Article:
Two days at a digital internal communication conference and three urgent topics: How, from a technical and governance point of view – should you roll out social features in the enterprise (no theory, no models – real practice is required)? Are there any wow-effects in internal communication? How do you demonstrate value?
And one – repeated – insight: vendors have a really tough time at user conferences..
Many vendors still tend to think way too complicated.
Many successtories are still just pilotphases or minority programs – hard KPIs are rare.
After two days of the Advanced Intranets and Portals conference in Amsterdam, I really wonder why content management vendors put so much emphasis on making it easy to steal and copy contents. Is that what they think their customers are doing?
- Why import images (with metadata and different resolutions and many other add ons), if copyright issues are getting more and more serious and if companies are less and less happy to use readymade stock images?
- Why build easy Youtube-Connectors for intranet, while Yuube is still blocked in many corporate networks?
- Why facilitating copy-integration of texts? Features like links have been invented quite a while ago and managing duplicate contents is one of the biggest pains in the industry.
- Build simple interfaces that also work without resizing the browser to fullscreen on a minimum 19″ screen, also for handling ore complex tasks?
- Why not build a system around simple tasks and excellent connections around them?
- And, king of all requirements, why not build a really working, reliable and understandable undo-button for all tasks in a content management system?
Enough rants; sponsored partner sessions are a tough time for both sides…
From a content and strategy point of view, Europe’s intranet managers seem to be convinced of social functions, but two main questions are not really decided yet:
Should social features be integrated in existing platforms, or should new tools be integrated?
- Using existing platforms saves a lot of worries in infrastructure setup, user integration, security testing etc., but it may limit functionality and cause quite some development efforts.
Introducing new tools may bring a plus with many new features, but it also adds integration efforts, and in my view the biggest problem is: How to not confuse employees while making them jump around between different platforms, and how not to loose efficiency with potentially unclear guidelines about which tool to use for which purpose (or loosing control in case of working completely without guidelines. Here is where I have to add that I look at guidelines in status quo corporate environments rather as facilitators than as restictors – without guidance, people wouldn’t dare to do anything unusual at work. That might change soon as well.)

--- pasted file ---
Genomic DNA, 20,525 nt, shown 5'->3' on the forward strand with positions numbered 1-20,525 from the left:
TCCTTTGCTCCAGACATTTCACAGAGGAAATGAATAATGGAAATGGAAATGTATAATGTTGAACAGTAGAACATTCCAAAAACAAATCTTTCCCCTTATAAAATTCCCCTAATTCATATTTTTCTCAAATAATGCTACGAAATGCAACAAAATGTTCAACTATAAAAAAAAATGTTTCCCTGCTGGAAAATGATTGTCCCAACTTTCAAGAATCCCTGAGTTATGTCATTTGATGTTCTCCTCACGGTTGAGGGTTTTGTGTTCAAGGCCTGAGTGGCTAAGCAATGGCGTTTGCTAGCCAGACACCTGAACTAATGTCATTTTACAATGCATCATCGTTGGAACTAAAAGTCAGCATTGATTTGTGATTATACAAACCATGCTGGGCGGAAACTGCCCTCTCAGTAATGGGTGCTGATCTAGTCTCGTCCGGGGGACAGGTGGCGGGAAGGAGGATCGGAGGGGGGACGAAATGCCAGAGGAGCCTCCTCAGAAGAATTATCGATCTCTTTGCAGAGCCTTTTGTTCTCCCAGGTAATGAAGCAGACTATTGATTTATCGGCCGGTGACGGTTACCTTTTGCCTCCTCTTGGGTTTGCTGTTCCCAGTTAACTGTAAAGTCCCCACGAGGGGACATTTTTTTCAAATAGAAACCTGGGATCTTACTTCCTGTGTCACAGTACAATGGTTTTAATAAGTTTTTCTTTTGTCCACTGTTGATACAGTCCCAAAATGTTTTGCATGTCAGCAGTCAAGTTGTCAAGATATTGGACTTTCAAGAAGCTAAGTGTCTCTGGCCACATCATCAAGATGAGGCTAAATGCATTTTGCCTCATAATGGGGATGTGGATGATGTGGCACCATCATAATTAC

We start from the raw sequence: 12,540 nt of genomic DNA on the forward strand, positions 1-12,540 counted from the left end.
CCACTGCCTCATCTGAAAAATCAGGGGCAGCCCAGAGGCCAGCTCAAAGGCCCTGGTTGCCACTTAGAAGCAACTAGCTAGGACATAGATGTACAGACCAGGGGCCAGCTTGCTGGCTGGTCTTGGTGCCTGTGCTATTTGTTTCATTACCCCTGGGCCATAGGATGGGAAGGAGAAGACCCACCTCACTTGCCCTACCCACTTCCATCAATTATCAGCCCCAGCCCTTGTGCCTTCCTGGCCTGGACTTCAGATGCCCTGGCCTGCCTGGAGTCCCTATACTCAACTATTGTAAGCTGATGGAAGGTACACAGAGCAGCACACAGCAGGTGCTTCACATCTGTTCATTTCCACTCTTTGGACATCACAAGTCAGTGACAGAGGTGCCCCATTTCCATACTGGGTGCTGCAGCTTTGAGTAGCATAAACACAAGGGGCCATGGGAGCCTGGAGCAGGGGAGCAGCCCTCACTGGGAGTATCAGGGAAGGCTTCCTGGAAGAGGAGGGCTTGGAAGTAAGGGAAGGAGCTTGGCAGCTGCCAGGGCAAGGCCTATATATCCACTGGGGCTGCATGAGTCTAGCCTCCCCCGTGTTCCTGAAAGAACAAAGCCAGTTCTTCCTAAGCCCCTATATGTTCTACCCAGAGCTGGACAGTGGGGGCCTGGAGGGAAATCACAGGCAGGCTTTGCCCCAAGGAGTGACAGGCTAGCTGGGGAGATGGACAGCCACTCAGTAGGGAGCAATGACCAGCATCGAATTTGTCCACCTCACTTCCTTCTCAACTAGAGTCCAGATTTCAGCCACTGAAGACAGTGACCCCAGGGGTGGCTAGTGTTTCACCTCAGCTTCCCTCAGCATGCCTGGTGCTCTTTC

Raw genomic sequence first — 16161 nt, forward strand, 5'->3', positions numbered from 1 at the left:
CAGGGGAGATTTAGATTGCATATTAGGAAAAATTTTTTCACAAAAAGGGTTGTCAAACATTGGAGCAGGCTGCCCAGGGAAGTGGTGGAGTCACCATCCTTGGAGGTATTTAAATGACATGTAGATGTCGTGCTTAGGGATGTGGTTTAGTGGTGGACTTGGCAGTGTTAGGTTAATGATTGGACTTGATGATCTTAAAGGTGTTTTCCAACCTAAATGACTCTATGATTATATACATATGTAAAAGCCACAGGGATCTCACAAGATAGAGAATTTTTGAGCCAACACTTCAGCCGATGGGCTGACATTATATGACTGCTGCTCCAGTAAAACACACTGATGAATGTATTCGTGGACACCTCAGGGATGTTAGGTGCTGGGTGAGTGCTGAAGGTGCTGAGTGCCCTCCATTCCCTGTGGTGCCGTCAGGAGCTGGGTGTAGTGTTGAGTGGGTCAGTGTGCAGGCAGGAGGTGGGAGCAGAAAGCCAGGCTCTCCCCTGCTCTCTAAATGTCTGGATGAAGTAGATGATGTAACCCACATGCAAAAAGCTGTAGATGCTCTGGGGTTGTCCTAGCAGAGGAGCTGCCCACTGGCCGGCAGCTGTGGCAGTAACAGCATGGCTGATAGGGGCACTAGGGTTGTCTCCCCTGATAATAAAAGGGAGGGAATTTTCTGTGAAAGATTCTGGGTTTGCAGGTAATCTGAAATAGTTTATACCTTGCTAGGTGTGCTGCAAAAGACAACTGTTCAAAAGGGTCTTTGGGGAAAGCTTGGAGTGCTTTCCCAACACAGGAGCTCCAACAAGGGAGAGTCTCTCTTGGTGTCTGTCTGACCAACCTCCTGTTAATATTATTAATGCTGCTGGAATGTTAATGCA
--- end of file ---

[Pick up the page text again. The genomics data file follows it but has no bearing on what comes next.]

- The second big decision: should you go for cloud services or for on-premises-installations? This discussion is often ended before it started by security requirements. Besides that, cloud services have their advantages if it comes to fast rollout, anywhere-anytime-accessibility, collaboration with customers and partners. On-premises-installations, on the other side, are more efficient if it comes to user integration, Single Sign On, integration with other corporate apps and content sharing (as long as it’s internal content).
Another discussion touched the potential wow effects of intranets:
- CEO Participation: Having the management board on the intranet, be it in blogs, microblogs, with an up to date profile or as participating in discussions, will bost usage and reputation.
- Integration: that may be Single Sign On, up to date profiles, good connections to other applications, or some widgets that integrate parts from other sources.
- Mobile, anytime, anywhere: accessibility is on everybodys wishlist, but hardly fully acomlished yet.
- Interactivity, usercentricity: employees have to contribute to make the intranet a great thing. Be it in co-defining requirements, creating contents or engaging in comments and discussions.
- Relevant content: Users should (only) see what they need. Targeted information may be in conflict with desired openness, but seems to be the most efficient way to achieve that.
- Expert finders: Search tools that offer relevant information about people – what do they actually do, what are they good in – not just what the org chart tells about them…
The third urgent challenge consists in finding ways to drive social networking and interactivity tools from inspiring pilot phases to broad and productive usage. The approaches depend strongly from the business you’re in: Is it globalized infrastructure or localized retail business? Are some of your business processes relevant for the whole company? Or are there many small highly communicative business areas? And does everybody really need to talk?
The day after the conference, I read this comment on Google +. I like the approach. Social is done; it’s possible and it’s happen. Time to care again what we’re actually talking about…